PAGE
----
If the friends of this institution should continue their patriotic and kind attentions; if the zeal, which at present actuates its members, should not abate ; and if the Honourable the Legislature of this State should liberally extend its fostering hand, as we ardently hope and espect, we shall not only be enabled to publish many volumes of original, important, and interesting historical details; but we shall, in due time, with the smiles of Divine Providence, erect upon the broad foundation, now happily laid, a superstructure, which will be honorary to the State of New-York, and useful to the world.

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CATALOGUE

OF THE BOOKS IN THE LIBRARY OF THE NEW-YORK

HISTORICAL SOCIETY.

can.

ABBOT, ABIEL, Haverhill, Beverly, ACADEMY of arts in the city of N. Y.

Art. el. ser. 7 June, 1802, 8. Bos. Acc. of the statues, busts, etc. in the ABEEL, David G. S. of New-York. collec. of the, 12. N. Y. 1803.

Inau. dis. on Dysentery sub, to the ex- of arts and sciences. See Ameri. am. of the fac. of the phy. under the author. of the trus. of Colum. college, ADAIR, JAMES, Hist. Amer. Indians, 4, 6 May, 1794, ded. to Isaac Roosevelt, Lon. 1775. John Charlton, et al. N. Y.

ADAMS, SAMUEL, New Eng. Ser. fr. ABEEL, JOHN NELSON, Philadelphia, Is. 32. 13 to 18. 4. (tit. p. wanting.]

New-York. Ser. bef. N. Y. miss. soc. ADAMS, WILLIAM, Dedham, Mass. el. 6 Ap. 1801, with report of directors. ser. May, 1685, 4. 8. N. Y.

ADAMS, JOSEPH, Newbury, Letter to - Dis. occ. by d. of. See Gunn. Thomas Barnard of N. with Barnard's ABERCROMBIE, James, Philadelphia, ans. 8. 1743.

ser. occ. by d. of Alex. Hamilton, del. ADAMS, JOSEPH, Newington, Ser. oce. 22 July, 1804, 8. P.

by d. of John Fabyan, 8. Portsm. Charge del. 31 July 1805.

1757. 31 July 1806.

Ser. fr. Ps. 119. 126. del 13 Mar. 30 July, 1808. to the 1769, 4 Portsm. sen. class of the Phila. acad. 8. P.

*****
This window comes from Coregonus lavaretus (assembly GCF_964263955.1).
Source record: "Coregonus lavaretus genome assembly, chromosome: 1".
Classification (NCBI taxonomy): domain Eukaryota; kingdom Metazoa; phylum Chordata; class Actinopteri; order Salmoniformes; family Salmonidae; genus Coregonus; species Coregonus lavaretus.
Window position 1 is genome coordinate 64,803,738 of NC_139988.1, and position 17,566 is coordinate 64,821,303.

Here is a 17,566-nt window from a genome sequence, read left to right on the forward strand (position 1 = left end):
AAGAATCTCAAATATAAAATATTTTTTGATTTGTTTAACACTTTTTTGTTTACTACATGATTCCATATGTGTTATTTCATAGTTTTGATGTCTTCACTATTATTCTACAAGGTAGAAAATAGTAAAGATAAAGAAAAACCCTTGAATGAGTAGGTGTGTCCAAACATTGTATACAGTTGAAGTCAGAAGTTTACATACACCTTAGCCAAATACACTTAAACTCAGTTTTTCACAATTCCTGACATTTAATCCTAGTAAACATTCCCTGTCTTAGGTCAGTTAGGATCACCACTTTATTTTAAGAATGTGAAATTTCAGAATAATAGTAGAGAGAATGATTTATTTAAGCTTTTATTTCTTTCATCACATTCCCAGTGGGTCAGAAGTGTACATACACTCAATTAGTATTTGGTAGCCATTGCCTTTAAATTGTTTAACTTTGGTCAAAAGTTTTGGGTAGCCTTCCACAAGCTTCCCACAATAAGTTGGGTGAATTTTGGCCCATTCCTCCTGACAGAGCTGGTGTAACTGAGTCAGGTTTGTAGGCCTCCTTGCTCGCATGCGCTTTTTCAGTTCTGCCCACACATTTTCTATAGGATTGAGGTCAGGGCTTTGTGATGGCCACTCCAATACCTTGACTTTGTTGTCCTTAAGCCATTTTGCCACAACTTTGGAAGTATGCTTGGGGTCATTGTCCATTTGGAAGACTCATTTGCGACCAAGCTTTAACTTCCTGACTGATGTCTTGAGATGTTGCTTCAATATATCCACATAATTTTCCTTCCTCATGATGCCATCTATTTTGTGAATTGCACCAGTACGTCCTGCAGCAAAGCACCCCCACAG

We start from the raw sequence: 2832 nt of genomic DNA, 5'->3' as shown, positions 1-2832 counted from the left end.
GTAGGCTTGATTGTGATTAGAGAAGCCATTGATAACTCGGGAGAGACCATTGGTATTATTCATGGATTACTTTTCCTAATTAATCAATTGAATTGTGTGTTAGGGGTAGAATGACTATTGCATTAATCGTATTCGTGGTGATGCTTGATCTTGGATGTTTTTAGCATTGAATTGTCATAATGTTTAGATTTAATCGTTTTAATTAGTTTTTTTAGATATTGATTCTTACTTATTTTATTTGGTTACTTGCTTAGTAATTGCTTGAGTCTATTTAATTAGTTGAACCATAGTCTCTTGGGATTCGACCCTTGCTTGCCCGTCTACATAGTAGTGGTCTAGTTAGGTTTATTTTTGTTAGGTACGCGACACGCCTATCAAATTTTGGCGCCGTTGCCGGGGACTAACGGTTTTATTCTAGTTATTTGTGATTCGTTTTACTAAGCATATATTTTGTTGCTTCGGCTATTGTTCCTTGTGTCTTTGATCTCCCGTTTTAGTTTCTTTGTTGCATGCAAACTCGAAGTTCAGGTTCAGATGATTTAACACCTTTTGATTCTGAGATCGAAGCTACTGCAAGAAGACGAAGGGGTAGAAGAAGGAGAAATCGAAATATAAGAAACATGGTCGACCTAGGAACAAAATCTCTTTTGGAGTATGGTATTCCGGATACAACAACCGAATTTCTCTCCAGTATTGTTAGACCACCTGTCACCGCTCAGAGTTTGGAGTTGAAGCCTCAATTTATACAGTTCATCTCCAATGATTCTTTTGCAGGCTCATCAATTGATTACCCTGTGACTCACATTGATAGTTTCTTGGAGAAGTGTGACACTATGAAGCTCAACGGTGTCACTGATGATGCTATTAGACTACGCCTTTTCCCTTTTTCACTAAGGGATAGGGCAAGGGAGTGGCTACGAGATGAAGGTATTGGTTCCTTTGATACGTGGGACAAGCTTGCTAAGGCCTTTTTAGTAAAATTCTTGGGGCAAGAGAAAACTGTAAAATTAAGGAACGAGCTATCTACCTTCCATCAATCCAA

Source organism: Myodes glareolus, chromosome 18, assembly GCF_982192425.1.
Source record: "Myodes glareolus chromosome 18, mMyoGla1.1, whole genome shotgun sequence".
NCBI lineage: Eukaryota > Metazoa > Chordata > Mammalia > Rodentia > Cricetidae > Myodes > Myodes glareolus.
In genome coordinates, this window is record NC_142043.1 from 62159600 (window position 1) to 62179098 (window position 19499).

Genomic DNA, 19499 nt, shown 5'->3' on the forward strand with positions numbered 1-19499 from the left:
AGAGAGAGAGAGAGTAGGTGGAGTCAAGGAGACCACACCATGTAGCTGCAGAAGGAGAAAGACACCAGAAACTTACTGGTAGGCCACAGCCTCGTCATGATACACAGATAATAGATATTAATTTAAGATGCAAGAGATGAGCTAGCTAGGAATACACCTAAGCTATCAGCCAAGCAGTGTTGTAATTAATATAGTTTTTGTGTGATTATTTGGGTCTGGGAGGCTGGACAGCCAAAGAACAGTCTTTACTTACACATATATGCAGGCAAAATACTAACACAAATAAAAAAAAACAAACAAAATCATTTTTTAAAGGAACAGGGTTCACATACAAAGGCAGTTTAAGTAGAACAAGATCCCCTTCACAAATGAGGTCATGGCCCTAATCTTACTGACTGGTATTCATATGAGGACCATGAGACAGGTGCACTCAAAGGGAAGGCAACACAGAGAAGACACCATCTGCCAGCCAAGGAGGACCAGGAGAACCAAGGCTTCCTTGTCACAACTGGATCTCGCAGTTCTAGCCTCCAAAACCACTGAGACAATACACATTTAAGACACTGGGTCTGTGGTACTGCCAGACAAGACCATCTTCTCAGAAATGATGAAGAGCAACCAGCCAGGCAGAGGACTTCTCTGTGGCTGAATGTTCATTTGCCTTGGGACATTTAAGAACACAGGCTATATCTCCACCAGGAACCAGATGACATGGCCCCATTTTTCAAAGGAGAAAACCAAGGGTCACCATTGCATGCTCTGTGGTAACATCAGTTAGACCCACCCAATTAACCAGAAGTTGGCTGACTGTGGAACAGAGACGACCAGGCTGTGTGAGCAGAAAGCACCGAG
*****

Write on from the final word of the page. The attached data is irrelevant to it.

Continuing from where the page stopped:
ADAMS, Amos, Roxbury, Thanks. ser. Lectures on the catechism of the 25 Oct. 1759, occ. by the success of prot. epig. ch. etc. 8. P. 1807.

his Br. majesty's arms in the reduc. of on the cat. confirma. etc. with Quebec, 8. Bos. a ded. to Wm. White, an advertise. Ser. ord. John Wyeth in Gloucespref. and add. to parents, sponsors, ter, 5 Feb. 1766, c. by Tho. Barnard

and guardians, 2d. ed. 8. P. 1811. of Salem. f. by Samuel Chandler of G. ABOLITION soc. of Penn. constitu. of 8. Bos.

the, with acts of Penn. for grad. abol. Ser. ord. Caleb Prentice in reading, of slavery, 8. Phil. 1788.

25 Oct. 1769, 8. Bos. of Maryl. Constitu. of the, 8. ADAMS, ZABDIEL, Lunenburg, Mass. Balt. 1789.

el ser. 29 May, 1782. 8 Bos. of the slave trade, Short sketch of Ser. ins. John Foster in Taunton; the evidence for the, 12. fr. Lon, ed. 16 May, 1792, e. by Sim. Howard of Phil, 1792.

Boston, f. by John Lathrop of Boston, soc. in N. Jersey, Constitu. of the, 8. Bos. 8. Burl. 1793.

ADAMS, JOAN, Quincy, Twenty-six let. - societies, minutes of 1st. conv. 1794, ters upon interesting sub. respect. the 8. Phil.

revolu. of America, writ. in Holland 2d. conv. 1795, in 1780, 12. N. Y. 1789. 8. Phil.

Essay on canon and feudal law, 8. 3d. conv. 1796, Phil. 1783. 8. Phil.

Defence of the constitutions of go4th. cony. 1797, vernment of the U. S. A. 3 vols. 8. 8. Phil.

Lon. 1787. 7th. conv. 1801, [] Discourses on Davila, a series of 8. Phil.

papers on polit. his. writ. in 1790 and 8th. conv. 1803, first pub. in the Gazette of the U. S. 8 Phil,

by an Amer, cit. with a pref. 8. Bos, 11th, cony. 1806, 1805. 8. Phil

Ans. to Paine's Rights of man, first